Faith Away from Home
Text: Daniel 1:1-7
There comes a time in every young person’s life when they eventually leave home. They may leave because of school, work, military service, or any number of reasons. While they were at home, their parents looked after them and encouraged them, sharing all those life lessons that are important: How to care for others, how to take good care of themselves and the things for which they are responsible, and how to be faithful to God. But when our children leave home, we really see the extent of the learning that has taken place. Will they brush their teeth without being told? What if they get sick when they are away from home – who will take care of them? And more importantly, will they remain faithful to God? Will they pray? Will they study their Bible as they ought?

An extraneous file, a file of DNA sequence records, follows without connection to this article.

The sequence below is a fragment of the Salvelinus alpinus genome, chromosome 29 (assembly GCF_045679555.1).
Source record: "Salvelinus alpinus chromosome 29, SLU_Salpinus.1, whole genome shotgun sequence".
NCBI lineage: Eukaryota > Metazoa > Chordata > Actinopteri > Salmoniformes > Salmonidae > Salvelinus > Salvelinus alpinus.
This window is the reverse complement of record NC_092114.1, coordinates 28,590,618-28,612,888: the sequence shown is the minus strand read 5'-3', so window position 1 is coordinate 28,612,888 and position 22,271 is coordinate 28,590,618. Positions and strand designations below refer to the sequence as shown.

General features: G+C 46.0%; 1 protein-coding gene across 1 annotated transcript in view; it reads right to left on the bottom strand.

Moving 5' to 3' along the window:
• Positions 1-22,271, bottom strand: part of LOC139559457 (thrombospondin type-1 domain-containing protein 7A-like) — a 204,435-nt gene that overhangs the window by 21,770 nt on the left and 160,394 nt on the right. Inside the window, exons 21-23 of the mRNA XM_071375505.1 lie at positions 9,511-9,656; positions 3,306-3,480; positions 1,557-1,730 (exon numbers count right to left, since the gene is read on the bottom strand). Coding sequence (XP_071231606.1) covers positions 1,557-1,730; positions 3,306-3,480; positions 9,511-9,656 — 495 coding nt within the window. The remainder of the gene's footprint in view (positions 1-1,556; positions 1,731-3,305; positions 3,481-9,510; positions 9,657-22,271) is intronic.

Tonight we are going to take a look at the life a young man who left home. In this particular case it was not a voluntary departure. We are going to be looking at the early years in Daniel’s life. His mother and father would have been proud of the way he lived after he left home. Let’s start our study in Daniel 1:1 this evening.
In the third year of the reign of Jehoiakim king of Judah, Nebuchadnezzar king of Babylon came to Jerusalem and besieged it. 2 And the Lord delivered Jehoiakim king of Judah into his hand, along with some of the articles from the temple of God. These he carried off to the temple of his god in Babylonia and put in the treasure house of his god.